ABOUT US

VFW Post 423 was name in honor of two men, Ernest Graf and Frank O'Hara.  Both were killed during World War I.
 
 

Ernest W. Graf, born March 17, 1894 in Karlsruhe, Germany.  His family came to  Ann Arbor, Michigan when Ernest was at an early age.

Ernest was studying to be an electrician when he enlisted in the US Army at age 19 on April 20, 1912, having served during the Mexican Border Wars with the Co. B, 29th Infantry he was discharged on April 19, 1915.

After returning home and on the eve of World War One, Ernest once again enlisted in the US Army, having worked his way to the rank of Sergeant while serving with Co. E, 126th Infantry Regiment, 32nd Infantry Division. During the Mesue-Argonne Offensive in France.  Ernest W. Graf was killed in action on October 4,1918. Ernest was laid to rest in Fairview Cemetery in Ann Arbor, Michigan.

To read a letter written by Sergeant Graff and mailed home on August 12, 1918 click on his above picture or click here.  The letter appeared in what was then the Daily Times News in Ann Arbor.

 


Frank (Frances) Dignan O'Hara, was born in Ann Arbor, September 1897. Frank was raised in Ann Arbor attending St. Thomas High School.

Frank enlisted in The US Marine Corps on April 10, 1918. He when to boot camp at Parris Island, SC. Frank was stationed at Ft. Crockett, TX. before going overseas.  Frank arrived in France in August 1918 serving with Co. G, 5th Marine Regiment.  He was wounded on November 5, 1918, with a gun shot wound to his right hand.  He was hospitalize November 5th through the 8th. Upon release from the hospital Frank was assigned to the 51st Co., 5th Marine Regiment, 2nd US Army Infantry Division. 

Frank D. O'Hara was killed in action on November 11, 1918 during the Meuse-Argonne Offensive. He died on the afternoon of the day the Armistice took affect at 11:00 am.

Frank D. O'Hara was laid to rest in St. Thomas Cemetery in Ann Arbor, Michigan.

The above information is from the Post history research done by long time Post member Milton Davis 
 
 
 
The VFW traces its roots back to 1899 when veterans of the Spanish-American War (1898) and the Philippine Insurrection (1899-1902) founded local organizations to secure rights and benefits for their service: Many arrived home wounded or sick. There was no medical care or veterans' pension for them,and they were left to care for themselves.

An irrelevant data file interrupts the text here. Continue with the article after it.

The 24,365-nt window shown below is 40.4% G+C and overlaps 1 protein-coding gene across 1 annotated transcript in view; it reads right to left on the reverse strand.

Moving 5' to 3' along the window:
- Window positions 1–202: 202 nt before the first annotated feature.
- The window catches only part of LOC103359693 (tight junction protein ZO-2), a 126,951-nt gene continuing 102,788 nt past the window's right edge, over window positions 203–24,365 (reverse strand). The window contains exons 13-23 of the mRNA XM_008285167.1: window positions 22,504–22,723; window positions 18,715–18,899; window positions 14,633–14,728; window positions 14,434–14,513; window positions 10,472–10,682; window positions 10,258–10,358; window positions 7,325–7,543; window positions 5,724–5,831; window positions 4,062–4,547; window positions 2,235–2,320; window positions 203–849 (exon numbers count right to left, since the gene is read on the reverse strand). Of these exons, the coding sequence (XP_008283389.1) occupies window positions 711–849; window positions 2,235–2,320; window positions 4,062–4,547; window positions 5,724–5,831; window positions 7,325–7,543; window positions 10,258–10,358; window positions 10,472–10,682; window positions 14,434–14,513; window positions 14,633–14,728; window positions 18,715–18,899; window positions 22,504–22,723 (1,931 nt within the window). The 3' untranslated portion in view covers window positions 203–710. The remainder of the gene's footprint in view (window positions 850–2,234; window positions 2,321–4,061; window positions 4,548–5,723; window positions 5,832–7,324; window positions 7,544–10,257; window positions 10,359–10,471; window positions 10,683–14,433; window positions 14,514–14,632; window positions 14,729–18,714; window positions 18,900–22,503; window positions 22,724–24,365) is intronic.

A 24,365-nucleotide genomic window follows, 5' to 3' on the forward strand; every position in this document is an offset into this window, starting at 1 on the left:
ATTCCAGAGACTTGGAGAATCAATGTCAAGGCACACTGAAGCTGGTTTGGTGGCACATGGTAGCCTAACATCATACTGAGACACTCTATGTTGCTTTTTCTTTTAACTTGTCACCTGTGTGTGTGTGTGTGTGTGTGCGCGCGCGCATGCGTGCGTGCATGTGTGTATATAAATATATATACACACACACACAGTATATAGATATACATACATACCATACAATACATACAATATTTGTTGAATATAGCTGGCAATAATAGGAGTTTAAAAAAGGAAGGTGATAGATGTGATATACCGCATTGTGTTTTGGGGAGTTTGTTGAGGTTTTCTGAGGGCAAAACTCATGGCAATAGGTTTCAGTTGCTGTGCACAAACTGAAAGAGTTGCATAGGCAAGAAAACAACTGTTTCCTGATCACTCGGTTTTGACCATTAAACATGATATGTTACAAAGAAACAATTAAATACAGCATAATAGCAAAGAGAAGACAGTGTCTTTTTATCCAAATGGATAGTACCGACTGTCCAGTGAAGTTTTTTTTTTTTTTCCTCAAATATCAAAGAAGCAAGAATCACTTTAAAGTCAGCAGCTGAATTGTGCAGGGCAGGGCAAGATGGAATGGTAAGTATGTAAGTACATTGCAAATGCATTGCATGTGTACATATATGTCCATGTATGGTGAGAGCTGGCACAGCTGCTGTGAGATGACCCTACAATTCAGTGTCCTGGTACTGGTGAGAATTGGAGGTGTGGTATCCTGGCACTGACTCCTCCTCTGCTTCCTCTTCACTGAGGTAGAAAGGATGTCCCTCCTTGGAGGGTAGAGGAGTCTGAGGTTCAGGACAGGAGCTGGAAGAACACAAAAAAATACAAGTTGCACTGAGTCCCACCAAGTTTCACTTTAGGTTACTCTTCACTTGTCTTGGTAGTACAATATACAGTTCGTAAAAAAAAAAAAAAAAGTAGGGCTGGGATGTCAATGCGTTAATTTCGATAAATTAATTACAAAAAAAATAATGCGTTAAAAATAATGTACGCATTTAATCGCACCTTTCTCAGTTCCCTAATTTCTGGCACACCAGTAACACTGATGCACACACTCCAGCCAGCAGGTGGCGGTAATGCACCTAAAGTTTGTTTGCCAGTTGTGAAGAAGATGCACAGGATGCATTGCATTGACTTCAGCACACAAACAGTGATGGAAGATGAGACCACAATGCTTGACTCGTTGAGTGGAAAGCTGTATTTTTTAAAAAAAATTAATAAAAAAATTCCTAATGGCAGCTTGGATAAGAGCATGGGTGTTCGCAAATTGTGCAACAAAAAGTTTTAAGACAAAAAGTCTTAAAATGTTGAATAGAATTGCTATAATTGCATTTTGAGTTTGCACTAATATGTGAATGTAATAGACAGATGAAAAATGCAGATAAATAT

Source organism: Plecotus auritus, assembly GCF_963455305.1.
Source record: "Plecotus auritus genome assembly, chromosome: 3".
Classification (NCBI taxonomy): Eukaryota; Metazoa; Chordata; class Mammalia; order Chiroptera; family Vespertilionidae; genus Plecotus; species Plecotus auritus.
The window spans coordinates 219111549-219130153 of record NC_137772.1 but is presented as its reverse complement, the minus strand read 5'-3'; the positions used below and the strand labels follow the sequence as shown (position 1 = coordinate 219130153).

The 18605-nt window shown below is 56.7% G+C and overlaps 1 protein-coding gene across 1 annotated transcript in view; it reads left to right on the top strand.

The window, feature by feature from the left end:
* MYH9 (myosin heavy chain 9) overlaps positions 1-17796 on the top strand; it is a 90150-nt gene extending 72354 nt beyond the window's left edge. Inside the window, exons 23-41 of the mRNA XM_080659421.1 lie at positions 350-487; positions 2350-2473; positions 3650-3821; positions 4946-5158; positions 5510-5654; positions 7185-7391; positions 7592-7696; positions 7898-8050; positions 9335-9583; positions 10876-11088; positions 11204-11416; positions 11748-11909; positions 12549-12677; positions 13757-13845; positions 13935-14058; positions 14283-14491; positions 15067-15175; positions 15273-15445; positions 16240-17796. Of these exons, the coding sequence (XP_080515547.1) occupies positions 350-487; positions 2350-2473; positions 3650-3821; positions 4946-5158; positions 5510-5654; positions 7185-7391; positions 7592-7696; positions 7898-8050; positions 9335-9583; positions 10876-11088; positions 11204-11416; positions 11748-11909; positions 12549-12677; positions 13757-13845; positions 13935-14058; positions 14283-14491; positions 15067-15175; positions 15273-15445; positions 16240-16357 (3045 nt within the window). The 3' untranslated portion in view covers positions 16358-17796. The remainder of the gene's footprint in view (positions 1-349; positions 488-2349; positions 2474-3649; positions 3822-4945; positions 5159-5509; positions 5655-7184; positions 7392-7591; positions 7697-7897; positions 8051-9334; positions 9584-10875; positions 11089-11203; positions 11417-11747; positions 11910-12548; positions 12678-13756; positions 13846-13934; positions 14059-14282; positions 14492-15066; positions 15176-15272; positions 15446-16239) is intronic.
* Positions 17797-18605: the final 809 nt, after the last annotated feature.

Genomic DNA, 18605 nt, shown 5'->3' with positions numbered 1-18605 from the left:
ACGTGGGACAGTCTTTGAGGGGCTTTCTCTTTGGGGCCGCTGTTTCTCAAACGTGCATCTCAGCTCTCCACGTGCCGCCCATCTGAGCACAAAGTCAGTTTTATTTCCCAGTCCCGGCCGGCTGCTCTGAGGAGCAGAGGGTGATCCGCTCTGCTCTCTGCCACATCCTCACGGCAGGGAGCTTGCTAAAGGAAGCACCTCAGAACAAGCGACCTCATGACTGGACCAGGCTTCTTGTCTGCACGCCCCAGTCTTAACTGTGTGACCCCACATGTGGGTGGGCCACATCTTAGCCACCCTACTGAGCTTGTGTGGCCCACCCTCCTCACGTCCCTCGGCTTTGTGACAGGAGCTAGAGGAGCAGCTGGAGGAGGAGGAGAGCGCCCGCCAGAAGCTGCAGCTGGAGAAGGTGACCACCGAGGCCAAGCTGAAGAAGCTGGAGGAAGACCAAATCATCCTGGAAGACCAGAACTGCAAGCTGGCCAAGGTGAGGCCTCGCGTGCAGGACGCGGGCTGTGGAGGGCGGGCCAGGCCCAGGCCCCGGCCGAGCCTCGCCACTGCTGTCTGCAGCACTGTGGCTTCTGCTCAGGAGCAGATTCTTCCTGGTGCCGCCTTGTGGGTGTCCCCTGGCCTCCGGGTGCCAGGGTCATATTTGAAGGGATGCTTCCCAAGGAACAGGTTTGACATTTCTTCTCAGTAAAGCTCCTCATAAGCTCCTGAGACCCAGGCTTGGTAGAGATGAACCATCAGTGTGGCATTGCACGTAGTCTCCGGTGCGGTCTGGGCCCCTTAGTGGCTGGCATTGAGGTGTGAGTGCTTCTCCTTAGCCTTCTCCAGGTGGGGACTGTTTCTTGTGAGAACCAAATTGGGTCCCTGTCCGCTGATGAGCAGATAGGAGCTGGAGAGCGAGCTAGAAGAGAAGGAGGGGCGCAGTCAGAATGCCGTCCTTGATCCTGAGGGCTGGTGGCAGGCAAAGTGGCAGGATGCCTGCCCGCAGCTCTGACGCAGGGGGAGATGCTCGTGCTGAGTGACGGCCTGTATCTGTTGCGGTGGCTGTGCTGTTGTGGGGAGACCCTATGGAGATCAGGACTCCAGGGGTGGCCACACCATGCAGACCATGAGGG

In their misery, some of these veterans banded together and formed organizations with what would become known as the Veterans of Foreign Wars of the United States. After chapters were formed in Ohio, Colorado and Pennsylvania, the movement quickly gained momentum. By 1915, membership grew to 5,000; by 1936, membership was almost 200,000. 

Since then, the VFW's voice had been instrumental in establishing the Veterans Administration, creating a GI bill for the 20th century, the development of the national cemetery system and the fight for compensation for Vietnam vets exposed to Agent Orange and for veterans diagnosed with Gulf War Syndrome. In 2008, VFW won a long-fought victory with the passing of a GI Bill for the 21st Century, giving expanded educational benefits to America's active-duty service members, and members of the Guard and Reserves, fighting in Iraq and Afghanistan. 

The VFW also has fought for improving VA medical centers services for women veterans.

Besides helping fund the creation of the Vietnam, Korean War, World War II and Women in Military Service memorials, the VFW in 2005 became the first veterans' organization to contribute to building the new Disabled Veterans for Life Memorial, which opened in November 2010.

Annually, the nearly 2 million members of the VFW and its Auxiliaries contribute more than 8.6 million hours of volunteerism in the community, including participation in Make A Difference Day and National Volunteer Week. 

From providing over $3 million in college scholarships and savings bonds to students every year, to encouraging elevation of the Department of Veterans Affairs to the president's cabinet, the VFW is there.